This is our first semester, and I am already seeing such fruit from this work. My assignments involve Theodore Roosevelt, letter writing from different voices and periods of time, assembling a group of people to critique selected poems and revising them accordingly, and journaling several times as I write a poem about a theology I believe with great difficulty. Both my challenge and conviction assignments have me well outside of comfort: asking people for help, deep vulnerability as I wrestle with a belief, and receiving good criticism of my work and pushing myself to make it better. My passion assignment rightly has me obsessed, curious, and imaginative. I am learning with each one and enjoying every moment of it.

My kitchen table is one of the few pieces of furniture in the house that I got just as I wanted it. A custom order- round, gray, simple yet varied. It is a place I gather with others, a place I find nourishment, a place where I’m pushed to my limit. It’s a place where ideas are begun, questions are asked, a place where people process their lives together. So Sarah’s name for our little enterprise, “The Kitchen Table Collective,” fit perfectly. If you live here in Fort Worth, send me a message and join us next semester. If you don’t and you want something like this, sit down at your own kitchen table, gather your people, and start a collective of your own. There are no professors here (I wish there were!), but we make the most of it. A mind is always better with another.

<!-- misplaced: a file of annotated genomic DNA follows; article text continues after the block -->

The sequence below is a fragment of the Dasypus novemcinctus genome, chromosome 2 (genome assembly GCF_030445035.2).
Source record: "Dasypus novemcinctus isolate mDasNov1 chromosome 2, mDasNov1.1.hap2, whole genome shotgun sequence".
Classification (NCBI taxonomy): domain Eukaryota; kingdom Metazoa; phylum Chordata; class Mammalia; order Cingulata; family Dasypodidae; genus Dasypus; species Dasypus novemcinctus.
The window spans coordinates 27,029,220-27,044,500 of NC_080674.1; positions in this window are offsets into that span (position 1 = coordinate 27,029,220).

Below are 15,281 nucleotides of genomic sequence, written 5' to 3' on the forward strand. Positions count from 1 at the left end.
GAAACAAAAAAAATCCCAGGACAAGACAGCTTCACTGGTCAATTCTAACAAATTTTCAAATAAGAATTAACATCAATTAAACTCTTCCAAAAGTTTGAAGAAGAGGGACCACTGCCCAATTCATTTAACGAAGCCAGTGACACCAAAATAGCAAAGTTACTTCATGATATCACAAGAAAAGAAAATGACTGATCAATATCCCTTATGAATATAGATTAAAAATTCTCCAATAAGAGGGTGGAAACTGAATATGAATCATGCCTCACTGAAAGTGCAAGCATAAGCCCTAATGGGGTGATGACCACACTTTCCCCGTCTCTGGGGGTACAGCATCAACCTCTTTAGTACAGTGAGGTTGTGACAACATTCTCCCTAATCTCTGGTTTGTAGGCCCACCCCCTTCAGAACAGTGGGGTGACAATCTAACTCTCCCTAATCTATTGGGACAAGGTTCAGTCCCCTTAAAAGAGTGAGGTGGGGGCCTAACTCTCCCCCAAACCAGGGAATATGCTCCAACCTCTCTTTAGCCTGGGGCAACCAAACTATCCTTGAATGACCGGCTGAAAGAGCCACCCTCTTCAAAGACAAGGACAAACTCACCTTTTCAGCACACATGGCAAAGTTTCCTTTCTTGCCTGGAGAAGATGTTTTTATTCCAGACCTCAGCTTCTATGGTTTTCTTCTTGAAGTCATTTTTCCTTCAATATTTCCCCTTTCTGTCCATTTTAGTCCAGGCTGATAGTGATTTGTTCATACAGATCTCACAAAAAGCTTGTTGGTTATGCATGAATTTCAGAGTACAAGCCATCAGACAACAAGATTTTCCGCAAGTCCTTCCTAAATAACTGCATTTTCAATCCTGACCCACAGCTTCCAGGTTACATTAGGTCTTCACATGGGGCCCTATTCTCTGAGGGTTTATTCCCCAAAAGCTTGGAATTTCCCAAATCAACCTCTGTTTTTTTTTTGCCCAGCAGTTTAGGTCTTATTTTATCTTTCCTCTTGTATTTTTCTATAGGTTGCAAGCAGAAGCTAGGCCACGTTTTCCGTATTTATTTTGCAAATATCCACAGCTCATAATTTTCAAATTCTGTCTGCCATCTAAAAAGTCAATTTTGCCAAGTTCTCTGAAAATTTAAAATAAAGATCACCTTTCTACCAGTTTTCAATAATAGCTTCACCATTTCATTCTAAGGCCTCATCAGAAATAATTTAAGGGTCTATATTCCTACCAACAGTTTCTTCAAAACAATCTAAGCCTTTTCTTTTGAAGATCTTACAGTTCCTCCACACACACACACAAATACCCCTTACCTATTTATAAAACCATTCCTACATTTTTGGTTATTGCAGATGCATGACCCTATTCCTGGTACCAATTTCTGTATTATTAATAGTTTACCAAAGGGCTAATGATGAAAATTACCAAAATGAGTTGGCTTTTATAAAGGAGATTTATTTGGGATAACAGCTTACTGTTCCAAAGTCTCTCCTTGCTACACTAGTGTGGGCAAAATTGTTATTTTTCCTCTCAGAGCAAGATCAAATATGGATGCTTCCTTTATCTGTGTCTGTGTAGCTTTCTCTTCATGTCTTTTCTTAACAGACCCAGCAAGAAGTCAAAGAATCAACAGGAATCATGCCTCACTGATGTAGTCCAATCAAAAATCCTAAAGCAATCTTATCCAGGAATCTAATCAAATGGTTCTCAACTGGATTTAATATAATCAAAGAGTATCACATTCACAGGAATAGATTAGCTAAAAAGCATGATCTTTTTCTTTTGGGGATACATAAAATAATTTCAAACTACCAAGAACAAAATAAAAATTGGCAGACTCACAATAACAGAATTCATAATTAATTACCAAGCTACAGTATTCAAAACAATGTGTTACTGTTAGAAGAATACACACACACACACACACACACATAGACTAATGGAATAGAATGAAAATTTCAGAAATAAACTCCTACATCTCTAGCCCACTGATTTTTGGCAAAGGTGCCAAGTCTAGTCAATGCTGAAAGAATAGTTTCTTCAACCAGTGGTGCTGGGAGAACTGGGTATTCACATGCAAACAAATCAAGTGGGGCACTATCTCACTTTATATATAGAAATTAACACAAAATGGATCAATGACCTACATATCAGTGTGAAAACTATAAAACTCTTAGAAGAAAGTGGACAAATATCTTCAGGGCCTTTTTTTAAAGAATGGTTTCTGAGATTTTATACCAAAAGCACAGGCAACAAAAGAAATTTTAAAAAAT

The Vanishing American Adult

51etAA6pA1L._SX327_BO1,204,203,200_My husband and I listened to this at the urging of a good friend as we drove to Colorado this summer. I was really interested in the topic: the cultural development of unending adolescence. I was nervous it would be too political- I don’t have the patience for that. What I was not expecting was the history and philosophy that would be entwined throughout the book. Had I been reading it and not listening to the audiobook, had I not been listening to Ben’s own voice, I could have forgotten he was a senator. He wrote as a historian, as a Christian parent, as a former university president. Those were the perspectives he wrote from, and I found so much of what he had to say as valid and absolutely necessary. As we drove, this book was fuel for a lot of engaging- and sometimes robust- dialogue between me and Hubs in the car.

It’s greatest downfall (besides the hypothetical commencement speech by Theodore Roosevelt) was the practical application of his points. I loved hearing the stories of how his family was instilling work ethic and raising their kids to be full functioning citizens benefitting the world around them. But his situation is different from most, and a lot of what he said wasn’t transferable from his life to mine. My kids aren’t homeschooled. I can’t pull them from school for a few months to send them to a cattle ranch. My husband has a Monday – Friday job he has to be at. We don’t live it multiple locations nor do we have the opportunity to do most of the things his family has the opportunity to do.

So it was one of those books that sets you ablaze, winding you up so that you can spring into action, but once you close the back cover and start thinking about how you are going to shake things up…a bit of frustration and disappointment sets in. Ben, we are working on it. Already, we are doing things differently and our kids are responding, and we are thrilled. And we will keep working on it- you gave us the holistic picture we needed, both of the grim result if we don’t, and the thriving end if we do.